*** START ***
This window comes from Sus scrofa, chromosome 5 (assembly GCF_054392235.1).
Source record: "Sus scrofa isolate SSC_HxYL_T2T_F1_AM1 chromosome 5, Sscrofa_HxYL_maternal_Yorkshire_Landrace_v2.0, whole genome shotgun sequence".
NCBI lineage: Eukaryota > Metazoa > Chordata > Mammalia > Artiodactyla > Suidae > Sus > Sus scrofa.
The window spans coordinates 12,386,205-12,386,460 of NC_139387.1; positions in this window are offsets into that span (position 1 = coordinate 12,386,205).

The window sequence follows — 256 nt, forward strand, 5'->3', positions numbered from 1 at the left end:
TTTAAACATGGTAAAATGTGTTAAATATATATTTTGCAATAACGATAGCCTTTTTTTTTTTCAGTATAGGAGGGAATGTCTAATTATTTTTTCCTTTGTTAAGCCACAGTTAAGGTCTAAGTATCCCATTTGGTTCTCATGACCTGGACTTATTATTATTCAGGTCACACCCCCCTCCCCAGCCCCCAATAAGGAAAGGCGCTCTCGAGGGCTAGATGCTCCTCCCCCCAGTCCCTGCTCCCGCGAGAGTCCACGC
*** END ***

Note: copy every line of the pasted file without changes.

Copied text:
This window comes from Sus scrofa, chromosome 5 (assembly GCF_054392235.1).
Source record: "Sus scrofa isolate SSC_HxYL_T2T_F1_AM1 chromosome 5, Sscrofa_HxYL_maternal_Yorkshire_Landrace_v2.0, whole genome shotgun sequence".
NCBI lineage: Eukaryota > Metazoa > Chordata > Mammalia > Artiodactyla > Suidae > Sus > Sus scrofa.
The window spans coordinates 12,386,205-12,386,460 of NC_139387.1; positions in this window are offsets into that span (position 1 = coordinate 12,386,205).

The window sequence follows — 256 nt, forward strand, 5'->3', positions numbered from 1 at the left end:
TTTAAACATGGTAAAATGTGTTAAATATATATTTTGCAATAACGATAGCCTTTTTTTTTTTCAGTATAGGAGGGAATGTCTAATTATTTTTTCCTTTGTTAAGCCACAGTTAAGGTCTAAGTATCCCATTTGGTTCTCATGACCTGGACTTATTATTATTCAGGTCACACCCCCCTCCCCAGCCCCCAATAAGGAAAGGCGCTCTCGAGGGCTAGATGCTCCTCCCCCCAGTCCCTGCTCCCGCGAGAGTCCACGC